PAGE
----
Pete Shelley Interviews the Mekons
On most of these interview specials you don’t even hear the inteviewer ask their questions. All you get are plugged in responses by the artists in question. They don’t sound like proper interviews or conversations, instead they sound like what they really are, which is PR designed to sell records. But this interview is hands and feet above the others, because not only do you get to hear a real, organic conversation between the artist and the interviewer, but the interviewer in question is Pete Shelly of The Buzzcocks.

Pete Shelley is awesome. That’s a proven fact. So hearing him just sit down and shoot the shit with one of the better post-punk bands of the era is really fascinating. The Mekons (John Langford and Tom Greenhalgh) are obviously well-acquainted with Pete, and don’t have any kind of pretense or sense of self-importance around him. If anything, they are overly self-deprecating in their views of themselves, their music, and most entertainingly, the state of music in the mid-80s. It’s a great listen (and hysterical, their riffs on Casey Kasem, Simple Minds and pretty much all of America are great), and it’s made even greater if you do what I do, and imagine Pete Shelley conducting the interview while wearing the white suit from the Homosapien video, sitting with his legs crossed and his hands on his knee.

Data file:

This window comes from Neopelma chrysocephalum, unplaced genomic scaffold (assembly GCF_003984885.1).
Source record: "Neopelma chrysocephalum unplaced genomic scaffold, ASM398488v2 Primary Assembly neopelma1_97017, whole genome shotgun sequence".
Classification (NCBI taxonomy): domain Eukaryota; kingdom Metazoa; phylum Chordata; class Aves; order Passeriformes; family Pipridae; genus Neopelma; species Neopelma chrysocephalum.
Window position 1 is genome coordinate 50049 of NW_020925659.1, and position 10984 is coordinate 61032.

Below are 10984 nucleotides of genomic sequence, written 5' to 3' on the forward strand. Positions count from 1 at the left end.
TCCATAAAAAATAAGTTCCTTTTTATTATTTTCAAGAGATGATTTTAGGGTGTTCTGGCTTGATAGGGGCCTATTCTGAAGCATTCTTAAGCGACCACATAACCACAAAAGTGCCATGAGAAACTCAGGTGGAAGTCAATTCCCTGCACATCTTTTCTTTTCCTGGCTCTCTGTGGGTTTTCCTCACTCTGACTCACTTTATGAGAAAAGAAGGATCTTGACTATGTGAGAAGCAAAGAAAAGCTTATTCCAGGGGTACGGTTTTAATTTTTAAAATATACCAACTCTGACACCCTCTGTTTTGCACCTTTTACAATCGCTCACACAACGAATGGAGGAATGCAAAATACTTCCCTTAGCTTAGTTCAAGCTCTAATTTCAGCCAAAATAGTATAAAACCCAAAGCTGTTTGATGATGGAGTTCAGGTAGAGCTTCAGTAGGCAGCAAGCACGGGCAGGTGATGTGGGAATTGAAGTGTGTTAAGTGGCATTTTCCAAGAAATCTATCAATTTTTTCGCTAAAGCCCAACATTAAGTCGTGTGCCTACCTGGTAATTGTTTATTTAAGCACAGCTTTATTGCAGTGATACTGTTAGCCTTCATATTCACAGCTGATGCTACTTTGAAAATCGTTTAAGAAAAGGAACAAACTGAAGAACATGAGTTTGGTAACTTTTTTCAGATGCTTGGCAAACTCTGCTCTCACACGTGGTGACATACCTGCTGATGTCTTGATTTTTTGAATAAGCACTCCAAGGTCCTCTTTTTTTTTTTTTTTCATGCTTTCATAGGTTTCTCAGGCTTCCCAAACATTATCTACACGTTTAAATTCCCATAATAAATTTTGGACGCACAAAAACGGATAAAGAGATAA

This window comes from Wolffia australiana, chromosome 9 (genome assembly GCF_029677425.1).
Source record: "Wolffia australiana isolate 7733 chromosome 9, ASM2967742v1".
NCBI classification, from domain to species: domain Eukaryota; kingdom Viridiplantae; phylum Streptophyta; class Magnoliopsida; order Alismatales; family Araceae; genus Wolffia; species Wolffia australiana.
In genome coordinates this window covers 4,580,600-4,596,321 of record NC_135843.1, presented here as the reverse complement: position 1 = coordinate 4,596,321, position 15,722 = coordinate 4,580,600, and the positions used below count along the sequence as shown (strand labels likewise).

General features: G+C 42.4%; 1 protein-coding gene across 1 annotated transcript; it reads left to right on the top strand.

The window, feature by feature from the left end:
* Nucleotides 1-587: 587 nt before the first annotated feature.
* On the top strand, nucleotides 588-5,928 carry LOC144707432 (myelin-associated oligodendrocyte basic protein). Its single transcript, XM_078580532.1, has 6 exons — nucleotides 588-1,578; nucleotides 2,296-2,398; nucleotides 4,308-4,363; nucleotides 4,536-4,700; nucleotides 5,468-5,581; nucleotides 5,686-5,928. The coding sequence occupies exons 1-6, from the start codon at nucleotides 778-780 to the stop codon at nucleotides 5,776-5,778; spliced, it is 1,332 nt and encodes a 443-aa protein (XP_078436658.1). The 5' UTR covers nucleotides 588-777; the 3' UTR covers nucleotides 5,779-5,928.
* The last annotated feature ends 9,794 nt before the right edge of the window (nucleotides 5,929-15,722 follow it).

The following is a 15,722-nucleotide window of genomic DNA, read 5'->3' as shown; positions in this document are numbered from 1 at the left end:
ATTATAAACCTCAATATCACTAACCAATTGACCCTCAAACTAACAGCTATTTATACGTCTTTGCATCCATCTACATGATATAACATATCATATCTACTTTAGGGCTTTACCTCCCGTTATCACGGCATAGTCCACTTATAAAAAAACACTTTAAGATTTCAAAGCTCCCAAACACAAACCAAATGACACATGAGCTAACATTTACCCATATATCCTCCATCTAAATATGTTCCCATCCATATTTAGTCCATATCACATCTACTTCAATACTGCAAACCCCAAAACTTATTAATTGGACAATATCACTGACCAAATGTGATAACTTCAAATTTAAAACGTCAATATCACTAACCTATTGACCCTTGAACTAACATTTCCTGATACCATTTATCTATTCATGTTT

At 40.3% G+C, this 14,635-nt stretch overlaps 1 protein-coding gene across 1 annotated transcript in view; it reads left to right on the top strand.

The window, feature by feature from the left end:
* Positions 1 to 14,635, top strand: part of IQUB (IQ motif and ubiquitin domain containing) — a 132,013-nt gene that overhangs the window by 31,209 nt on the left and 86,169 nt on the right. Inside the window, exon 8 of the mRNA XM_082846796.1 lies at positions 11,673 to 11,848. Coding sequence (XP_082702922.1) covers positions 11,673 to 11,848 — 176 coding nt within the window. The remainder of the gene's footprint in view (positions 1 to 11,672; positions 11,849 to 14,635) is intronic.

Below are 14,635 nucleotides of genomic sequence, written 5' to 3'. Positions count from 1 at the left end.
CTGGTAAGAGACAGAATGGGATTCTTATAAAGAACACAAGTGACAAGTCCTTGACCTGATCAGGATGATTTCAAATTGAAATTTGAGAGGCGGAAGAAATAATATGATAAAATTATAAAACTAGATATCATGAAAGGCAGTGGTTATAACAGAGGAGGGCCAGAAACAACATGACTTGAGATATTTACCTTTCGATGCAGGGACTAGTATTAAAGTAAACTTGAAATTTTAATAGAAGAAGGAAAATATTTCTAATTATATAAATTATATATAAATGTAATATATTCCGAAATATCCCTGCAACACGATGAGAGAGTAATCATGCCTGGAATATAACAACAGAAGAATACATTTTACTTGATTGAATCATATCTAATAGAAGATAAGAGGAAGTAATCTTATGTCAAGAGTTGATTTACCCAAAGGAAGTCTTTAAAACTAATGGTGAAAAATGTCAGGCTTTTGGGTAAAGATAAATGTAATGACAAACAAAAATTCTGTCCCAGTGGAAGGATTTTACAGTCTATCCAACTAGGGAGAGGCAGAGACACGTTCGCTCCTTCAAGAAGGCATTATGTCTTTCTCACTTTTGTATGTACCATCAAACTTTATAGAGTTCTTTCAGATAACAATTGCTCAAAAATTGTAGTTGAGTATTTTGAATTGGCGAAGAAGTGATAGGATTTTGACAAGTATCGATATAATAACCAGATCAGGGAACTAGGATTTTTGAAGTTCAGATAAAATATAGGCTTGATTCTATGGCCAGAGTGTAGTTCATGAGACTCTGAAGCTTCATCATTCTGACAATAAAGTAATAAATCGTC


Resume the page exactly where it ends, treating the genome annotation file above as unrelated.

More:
Polyrock
1981 Radio Special Side 1
1981 Radio Special Side 2
1982 Radio Special Side 1
1982 Radio Special Side 1